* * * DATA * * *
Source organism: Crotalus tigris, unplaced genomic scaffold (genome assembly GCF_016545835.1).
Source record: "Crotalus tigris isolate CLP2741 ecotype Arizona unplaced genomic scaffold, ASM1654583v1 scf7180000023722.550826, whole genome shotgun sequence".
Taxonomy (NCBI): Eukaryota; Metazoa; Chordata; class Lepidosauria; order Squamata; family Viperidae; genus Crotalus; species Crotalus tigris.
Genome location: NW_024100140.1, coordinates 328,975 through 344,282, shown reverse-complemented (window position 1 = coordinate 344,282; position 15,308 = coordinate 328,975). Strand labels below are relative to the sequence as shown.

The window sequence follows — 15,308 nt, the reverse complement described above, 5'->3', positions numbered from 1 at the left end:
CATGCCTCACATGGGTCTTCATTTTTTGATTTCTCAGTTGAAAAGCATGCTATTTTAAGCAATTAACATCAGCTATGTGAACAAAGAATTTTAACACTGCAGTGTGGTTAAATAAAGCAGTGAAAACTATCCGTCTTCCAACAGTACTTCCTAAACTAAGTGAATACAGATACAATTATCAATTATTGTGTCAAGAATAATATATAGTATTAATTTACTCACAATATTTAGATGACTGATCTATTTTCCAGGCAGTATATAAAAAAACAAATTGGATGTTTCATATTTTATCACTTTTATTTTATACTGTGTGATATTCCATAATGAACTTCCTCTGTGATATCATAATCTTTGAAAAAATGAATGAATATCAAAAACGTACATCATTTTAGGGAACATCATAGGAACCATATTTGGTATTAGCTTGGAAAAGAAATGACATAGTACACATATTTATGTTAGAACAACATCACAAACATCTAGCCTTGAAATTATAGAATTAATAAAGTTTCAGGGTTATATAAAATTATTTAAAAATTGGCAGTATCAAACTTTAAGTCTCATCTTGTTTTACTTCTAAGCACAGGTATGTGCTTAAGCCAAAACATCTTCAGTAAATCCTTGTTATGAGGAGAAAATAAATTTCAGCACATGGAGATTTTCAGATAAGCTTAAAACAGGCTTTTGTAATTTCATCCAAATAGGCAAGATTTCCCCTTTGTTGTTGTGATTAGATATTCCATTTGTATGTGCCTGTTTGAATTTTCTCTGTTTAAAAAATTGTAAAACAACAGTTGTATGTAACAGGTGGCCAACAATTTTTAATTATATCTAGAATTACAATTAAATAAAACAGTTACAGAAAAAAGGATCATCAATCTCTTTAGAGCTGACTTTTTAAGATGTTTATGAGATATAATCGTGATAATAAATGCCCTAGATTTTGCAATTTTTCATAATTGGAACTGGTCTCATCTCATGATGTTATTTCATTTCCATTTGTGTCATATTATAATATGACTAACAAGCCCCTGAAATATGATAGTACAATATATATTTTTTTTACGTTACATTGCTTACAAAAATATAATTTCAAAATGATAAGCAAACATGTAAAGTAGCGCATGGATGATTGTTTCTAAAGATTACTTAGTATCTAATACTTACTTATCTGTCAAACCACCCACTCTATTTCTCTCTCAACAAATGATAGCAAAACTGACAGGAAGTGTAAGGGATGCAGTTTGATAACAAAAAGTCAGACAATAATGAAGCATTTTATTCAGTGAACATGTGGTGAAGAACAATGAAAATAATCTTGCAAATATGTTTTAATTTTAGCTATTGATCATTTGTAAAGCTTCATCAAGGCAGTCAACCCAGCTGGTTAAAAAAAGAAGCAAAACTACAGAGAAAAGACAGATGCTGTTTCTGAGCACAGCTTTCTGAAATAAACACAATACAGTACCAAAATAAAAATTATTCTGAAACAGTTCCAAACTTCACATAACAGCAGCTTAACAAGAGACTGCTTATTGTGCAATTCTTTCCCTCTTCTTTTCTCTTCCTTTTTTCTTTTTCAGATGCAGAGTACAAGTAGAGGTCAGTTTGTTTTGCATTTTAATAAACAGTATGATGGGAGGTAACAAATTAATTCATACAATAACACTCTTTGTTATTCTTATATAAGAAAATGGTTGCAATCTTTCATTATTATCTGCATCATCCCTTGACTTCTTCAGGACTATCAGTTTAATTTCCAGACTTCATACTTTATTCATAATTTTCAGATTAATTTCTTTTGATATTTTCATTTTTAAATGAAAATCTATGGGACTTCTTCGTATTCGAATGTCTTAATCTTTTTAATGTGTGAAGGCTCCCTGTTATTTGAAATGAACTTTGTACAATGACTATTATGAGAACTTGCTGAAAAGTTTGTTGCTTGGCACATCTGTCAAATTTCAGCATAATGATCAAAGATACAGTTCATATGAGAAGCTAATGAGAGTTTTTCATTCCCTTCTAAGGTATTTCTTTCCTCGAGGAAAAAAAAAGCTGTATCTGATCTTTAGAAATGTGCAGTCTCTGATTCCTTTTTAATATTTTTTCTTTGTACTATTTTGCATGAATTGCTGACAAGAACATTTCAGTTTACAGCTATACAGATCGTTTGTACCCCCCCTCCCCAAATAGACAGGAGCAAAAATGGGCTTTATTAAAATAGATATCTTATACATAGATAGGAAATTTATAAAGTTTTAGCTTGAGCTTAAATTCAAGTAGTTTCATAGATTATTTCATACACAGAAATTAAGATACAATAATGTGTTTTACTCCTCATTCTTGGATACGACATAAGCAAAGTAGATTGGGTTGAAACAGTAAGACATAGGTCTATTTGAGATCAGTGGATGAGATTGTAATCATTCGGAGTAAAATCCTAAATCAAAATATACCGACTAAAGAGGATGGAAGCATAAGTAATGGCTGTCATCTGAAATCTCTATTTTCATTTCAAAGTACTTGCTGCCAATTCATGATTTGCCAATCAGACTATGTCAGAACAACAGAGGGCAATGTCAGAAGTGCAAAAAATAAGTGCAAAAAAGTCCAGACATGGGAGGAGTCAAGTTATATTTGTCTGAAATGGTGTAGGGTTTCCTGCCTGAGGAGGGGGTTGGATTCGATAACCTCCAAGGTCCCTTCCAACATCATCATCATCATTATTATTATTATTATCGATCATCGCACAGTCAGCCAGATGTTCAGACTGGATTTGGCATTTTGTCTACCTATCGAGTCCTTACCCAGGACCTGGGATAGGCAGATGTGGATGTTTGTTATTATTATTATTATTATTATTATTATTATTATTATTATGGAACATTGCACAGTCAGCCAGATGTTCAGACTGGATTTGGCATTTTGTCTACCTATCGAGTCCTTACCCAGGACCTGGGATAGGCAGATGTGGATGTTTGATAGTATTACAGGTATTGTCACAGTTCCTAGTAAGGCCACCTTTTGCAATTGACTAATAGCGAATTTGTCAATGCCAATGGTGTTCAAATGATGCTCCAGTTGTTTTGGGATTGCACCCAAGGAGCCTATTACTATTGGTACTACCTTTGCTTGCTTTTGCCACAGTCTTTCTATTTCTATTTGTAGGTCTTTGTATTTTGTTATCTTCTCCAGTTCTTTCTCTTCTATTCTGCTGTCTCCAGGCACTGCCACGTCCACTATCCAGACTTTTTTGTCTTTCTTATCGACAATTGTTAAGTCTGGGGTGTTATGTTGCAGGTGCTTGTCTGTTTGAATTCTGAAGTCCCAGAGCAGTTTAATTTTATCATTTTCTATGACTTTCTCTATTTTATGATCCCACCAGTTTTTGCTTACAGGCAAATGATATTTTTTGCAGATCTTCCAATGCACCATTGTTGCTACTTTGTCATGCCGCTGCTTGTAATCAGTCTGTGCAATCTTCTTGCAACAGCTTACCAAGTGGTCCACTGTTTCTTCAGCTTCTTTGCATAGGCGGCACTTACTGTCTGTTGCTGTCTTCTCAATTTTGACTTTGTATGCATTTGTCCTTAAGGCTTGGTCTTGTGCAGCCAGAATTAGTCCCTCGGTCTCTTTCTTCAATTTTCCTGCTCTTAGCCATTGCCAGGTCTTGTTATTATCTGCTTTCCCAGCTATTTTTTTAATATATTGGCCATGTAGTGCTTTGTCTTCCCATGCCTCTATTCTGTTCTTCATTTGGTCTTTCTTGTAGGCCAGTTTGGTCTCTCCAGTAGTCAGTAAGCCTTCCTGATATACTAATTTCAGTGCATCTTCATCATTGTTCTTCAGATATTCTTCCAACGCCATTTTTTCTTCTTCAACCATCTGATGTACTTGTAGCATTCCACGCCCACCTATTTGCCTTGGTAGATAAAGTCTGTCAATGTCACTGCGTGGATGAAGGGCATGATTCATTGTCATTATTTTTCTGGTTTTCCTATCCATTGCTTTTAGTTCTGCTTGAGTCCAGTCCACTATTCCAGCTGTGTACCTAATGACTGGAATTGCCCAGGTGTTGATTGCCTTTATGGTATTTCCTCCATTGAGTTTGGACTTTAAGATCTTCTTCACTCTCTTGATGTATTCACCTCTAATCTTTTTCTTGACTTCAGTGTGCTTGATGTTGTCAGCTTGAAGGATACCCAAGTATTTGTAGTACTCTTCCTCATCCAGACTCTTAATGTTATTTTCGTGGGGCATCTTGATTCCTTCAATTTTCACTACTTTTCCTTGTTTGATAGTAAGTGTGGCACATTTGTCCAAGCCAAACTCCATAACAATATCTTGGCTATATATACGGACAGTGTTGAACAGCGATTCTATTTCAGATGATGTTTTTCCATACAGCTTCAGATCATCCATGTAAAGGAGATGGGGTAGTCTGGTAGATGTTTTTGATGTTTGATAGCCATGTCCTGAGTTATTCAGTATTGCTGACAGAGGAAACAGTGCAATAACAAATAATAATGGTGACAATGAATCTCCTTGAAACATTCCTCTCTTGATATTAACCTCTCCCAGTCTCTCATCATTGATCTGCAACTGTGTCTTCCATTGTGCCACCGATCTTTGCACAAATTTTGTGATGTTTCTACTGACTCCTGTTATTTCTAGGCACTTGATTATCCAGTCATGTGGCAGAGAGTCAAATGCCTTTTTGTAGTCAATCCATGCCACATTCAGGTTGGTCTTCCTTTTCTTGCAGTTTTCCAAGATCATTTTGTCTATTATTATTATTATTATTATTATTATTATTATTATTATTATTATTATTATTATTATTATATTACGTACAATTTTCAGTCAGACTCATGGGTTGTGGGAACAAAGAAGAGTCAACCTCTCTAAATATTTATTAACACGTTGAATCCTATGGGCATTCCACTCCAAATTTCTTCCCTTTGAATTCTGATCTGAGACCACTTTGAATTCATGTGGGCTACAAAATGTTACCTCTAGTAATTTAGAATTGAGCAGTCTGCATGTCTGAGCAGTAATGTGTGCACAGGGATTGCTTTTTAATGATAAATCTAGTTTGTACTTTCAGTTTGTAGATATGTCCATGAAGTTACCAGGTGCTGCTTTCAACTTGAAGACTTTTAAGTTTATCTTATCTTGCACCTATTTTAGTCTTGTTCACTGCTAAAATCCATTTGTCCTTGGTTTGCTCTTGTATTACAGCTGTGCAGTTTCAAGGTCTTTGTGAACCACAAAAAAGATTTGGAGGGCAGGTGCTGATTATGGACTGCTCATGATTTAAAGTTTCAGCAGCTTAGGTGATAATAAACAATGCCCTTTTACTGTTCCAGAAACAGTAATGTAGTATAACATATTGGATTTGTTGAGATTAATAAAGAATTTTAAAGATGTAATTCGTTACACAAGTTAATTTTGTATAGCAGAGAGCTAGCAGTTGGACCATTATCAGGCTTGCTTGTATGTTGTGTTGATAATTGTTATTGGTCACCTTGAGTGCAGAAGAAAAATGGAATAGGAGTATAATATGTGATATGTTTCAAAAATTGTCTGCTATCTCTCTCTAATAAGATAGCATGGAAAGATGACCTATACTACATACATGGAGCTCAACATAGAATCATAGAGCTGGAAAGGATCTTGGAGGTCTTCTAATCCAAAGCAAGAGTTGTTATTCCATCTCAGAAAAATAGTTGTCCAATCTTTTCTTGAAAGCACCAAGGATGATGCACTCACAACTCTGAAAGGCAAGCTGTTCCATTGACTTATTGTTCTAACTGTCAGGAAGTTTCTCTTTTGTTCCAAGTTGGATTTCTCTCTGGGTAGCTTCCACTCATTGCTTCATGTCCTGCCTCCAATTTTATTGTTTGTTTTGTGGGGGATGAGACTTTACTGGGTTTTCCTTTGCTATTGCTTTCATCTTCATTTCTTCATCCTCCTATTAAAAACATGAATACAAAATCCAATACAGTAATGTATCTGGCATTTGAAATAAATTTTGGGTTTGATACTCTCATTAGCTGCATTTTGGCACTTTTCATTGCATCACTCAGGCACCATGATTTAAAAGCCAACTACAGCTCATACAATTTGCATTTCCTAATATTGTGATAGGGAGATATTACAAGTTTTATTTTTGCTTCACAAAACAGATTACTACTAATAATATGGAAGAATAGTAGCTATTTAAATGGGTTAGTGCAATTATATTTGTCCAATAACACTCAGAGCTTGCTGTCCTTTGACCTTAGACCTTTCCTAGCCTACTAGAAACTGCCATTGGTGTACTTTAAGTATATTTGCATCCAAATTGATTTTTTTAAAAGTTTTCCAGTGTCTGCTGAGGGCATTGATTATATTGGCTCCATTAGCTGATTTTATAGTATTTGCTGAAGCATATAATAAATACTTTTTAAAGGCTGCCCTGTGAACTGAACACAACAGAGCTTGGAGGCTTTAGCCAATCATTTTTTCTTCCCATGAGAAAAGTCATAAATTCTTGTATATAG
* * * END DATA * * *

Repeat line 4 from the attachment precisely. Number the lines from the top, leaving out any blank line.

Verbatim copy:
Genome location: NW_024100140.1, coordinates 328,975 through 344,282, shown reverse-complemented (window position 1 = coordinate 344,282; position 15,308 = coordinate 328,975). Strand labels below are relative to the sequence as shown.